Here the unit is after full stripping and sanding (and after I removed the back panel). I used mineral spirits, two different kinds of paint scraper, and lots of coarse sandpaper (attached to a sanding block) to get it to this point. Personally I think it already looks better here than it did when I brought it home!
Here is the first iteration of staining/decoration. I used Dark Mahogany gel stain over the whole piece, then sanded it off the top and bottom shelf. I then painted some stripes on the drawer...mostly to hide the wood filler I used to plug up the holes where the old handle used to attach.
At this point it looked...tidier, but still not quite what I was after, visually speaking. It didn't feel like something that would fit in my house yet. Plus the color still looked slightly wrong somehow.
For a while I was stumped as to where to go next...but then my imagination kicked in, and I found myself making up a story about a nondescript little night-stand which had somehow fallen through a dimensional portal from an alternate-history timeline (where it had been owned by a sort of grandfatherly astronomer sort of guy) and ended up in a mid-grade hotel, where it had sat for nearly 30 years enviously listening to the travelers who came through and stayed in its room chattering about their interesting trips throughout the world.
With that in mind, I now had a bit more of an aesthetic plan...that is, I wanted some sort of astronomy motif worked in, and I wanted to add some distressing to the wood, and I wanted the overall effect to be somewhat amusingly anachronistic. (If that makes any sense. The art module in my brain isn't exactly very well wired to the language module, in a manner of speaking, so this stuff might be coming out oddly).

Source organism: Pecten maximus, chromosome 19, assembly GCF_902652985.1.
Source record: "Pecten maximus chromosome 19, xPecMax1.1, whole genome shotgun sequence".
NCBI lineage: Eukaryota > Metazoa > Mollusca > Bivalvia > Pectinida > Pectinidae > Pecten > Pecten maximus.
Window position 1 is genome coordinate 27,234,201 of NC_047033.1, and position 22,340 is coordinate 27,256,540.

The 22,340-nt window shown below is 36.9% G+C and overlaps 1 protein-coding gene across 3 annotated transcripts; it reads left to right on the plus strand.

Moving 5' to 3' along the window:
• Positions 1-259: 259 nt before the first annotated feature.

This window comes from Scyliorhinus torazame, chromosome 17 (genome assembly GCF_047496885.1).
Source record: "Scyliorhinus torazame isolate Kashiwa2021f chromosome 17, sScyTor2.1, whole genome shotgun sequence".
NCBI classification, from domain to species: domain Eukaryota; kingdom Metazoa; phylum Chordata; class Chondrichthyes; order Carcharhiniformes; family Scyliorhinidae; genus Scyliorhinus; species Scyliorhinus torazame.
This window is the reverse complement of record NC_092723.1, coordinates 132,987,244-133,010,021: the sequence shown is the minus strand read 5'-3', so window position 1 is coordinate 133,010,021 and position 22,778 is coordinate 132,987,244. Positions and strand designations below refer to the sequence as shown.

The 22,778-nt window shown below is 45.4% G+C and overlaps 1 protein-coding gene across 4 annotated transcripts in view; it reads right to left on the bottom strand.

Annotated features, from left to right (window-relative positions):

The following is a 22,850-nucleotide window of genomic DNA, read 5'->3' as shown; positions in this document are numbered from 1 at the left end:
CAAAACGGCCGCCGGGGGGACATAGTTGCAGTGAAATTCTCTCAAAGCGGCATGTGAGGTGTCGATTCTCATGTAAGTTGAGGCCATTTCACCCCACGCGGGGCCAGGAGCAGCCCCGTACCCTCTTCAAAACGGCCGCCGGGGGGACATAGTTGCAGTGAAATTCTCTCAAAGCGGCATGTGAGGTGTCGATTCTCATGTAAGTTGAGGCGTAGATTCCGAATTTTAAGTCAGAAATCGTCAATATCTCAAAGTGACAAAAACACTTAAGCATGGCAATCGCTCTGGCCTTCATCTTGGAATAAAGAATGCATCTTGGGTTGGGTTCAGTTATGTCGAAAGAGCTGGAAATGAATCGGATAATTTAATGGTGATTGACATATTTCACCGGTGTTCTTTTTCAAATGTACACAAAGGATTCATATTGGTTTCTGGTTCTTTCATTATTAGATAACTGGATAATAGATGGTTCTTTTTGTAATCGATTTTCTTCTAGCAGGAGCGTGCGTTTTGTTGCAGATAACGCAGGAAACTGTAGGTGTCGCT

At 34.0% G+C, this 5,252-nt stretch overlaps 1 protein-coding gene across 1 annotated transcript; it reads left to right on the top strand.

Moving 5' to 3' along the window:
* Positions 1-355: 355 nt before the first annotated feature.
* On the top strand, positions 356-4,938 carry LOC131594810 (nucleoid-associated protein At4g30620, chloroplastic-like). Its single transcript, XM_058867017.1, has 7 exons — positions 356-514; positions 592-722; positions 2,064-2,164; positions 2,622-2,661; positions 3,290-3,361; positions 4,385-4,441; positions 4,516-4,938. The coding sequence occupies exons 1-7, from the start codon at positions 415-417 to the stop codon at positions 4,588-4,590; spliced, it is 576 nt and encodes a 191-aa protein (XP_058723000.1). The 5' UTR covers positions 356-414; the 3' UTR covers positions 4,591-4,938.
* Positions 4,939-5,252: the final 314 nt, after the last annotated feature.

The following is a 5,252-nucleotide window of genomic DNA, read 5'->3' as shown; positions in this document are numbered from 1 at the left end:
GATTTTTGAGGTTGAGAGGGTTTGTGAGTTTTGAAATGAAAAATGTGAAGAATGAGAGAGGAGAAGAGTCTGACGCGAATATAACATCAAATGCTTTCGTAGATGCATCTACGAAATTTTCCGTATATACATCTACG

Anyway, this (above) was my first attempt at realizing the imagined biographical aspirations of the Little Nightstand That Could. While the result was...heading in the right direction, my (first ever-in-my-life) attempt at decoupaging the top of the piece failed pretty miserably. I failed to add enough glue to the back side of the paper (on which I'd printed out, via Google Image Search, an old drawing of an armillary sphere) so when I added glue to the top it got all wrinkly and I couldn't get rid of the bubbles...and then things started tearing, so I had to rip everything off and start over.
I also tried painting a border around the top panel (where the decoupage was)...this again was kind of like what I was imagining, but the execution wasn't quite right. And the bottom shelf just looked terrible completely covered with opaque grey paint.
Finally, my third decoupage attempt came out sufficiently neat-looking -- no bubbles this time, and I managed to seal the edges pretty well.
I also reduced the size of the decoupaged area considerably from my original plan, which allowed me to sand off some of the finish on the top again (to what I think was a pretty nifty effect...sort of a streaky/blotchy but not overly haphazard look when combined with a few judiciously placed grey painted bits).
I also sanded the front of the drawer to fade out some of the reddishness of the mahogany stain and was VERY happy with how that turned out.
I don't know what kind of wood this drawer is made of but the grain is very pretty and the way it managed to sort of "hold on" to little bits of everything I'd smeared on it led to something even cooler-looking than I'd anticipated.
Then I sanded off a bunch of the grey paint on the bottom shelf too...and that completed the look. A few coats of polyurethane later, the new-old nightstand was in my bedroom, where it now sits quite happily, holding water glasses and other typical bedside miscellany, and generally looking as if it belongs exactly where it is.